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This year, The Lawyer’s annual ranking of the largest UK law firms by turnover is available as an interactive, digital benchmarking tool. For the first time this will allow you to manipulate each data set against the metrics of your choice.
Watson Burton senior partner Robert Langley has said he is satisfied with his firm’s financial performance, despite its LLP accounts revealing that the highest-paid partner’s profit share dropped by 71 per cent in 2008-09.
The accounts, which were filed at Companies House, revealed that in 2007-08 the highest-paid partner took home £693,965, with the figure dropping to £200,060 a year later.
Over the same period fee income fell from £23m to £19.8m; gross profit went down from £11m to £2.9m; and operating profit fell from £6.8m to £4.1m.
Despite the figures Langley remained upbeat and said many other firms, particularly in the North East, were in a similar position.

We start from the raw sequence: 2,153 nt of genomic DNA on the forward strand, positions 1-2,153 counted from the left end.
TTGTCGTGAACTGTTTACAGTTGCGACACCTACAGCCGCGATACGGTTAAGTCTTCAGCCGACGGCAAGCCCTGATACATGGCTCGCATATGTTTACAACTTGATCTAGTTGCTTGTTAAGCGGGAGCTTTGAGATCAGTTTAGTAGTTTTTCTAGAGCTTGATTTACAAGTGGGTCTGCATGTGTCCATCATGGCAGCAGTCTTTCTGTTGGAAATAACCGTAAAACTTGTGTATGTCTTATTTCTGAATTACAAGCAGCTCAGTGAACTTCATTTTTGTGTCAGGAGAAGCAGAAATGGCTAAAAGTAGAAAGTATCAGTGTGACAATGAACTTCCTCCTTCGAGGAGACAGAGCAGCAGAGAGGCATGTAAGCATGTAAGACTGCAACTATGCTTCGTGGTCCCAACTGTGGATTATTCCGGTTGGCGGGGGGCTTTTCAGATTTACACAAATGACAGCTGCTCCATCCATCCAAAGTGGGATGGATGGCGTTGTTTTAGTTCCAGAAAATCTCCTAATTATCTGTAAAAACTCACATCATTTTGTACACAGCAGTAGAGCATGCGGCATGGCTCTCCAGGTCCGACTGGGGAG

“There aren’t many smiling faces during a recession,” he said. “Obviously we’d like a decent profit, but at the same time we don’t expect to make a lot of money in a downturn, so we don’t regard it as a cause for concern.
“We’re a commercial firm and clients have by and large had lower levels of activity, so there have clearly been lower levels of client demand. I imagine there’s a couple of hundred other firms in the same position.”
The firm has taken steps to halt its declining profit, among them stepping up its focus on employment, litigation and insolvency.
At the end of last year Watson Burton’s senior equity partners injected more than £1m into the firm to enable more junior partners to enter the equity ranks. The seven-strong senior equity group, which includes Langley, contributed around £125,000 each in a bid to make the equity partnership more accessible financially for junior lawyers (TheLawyer. com, 12 November 2009).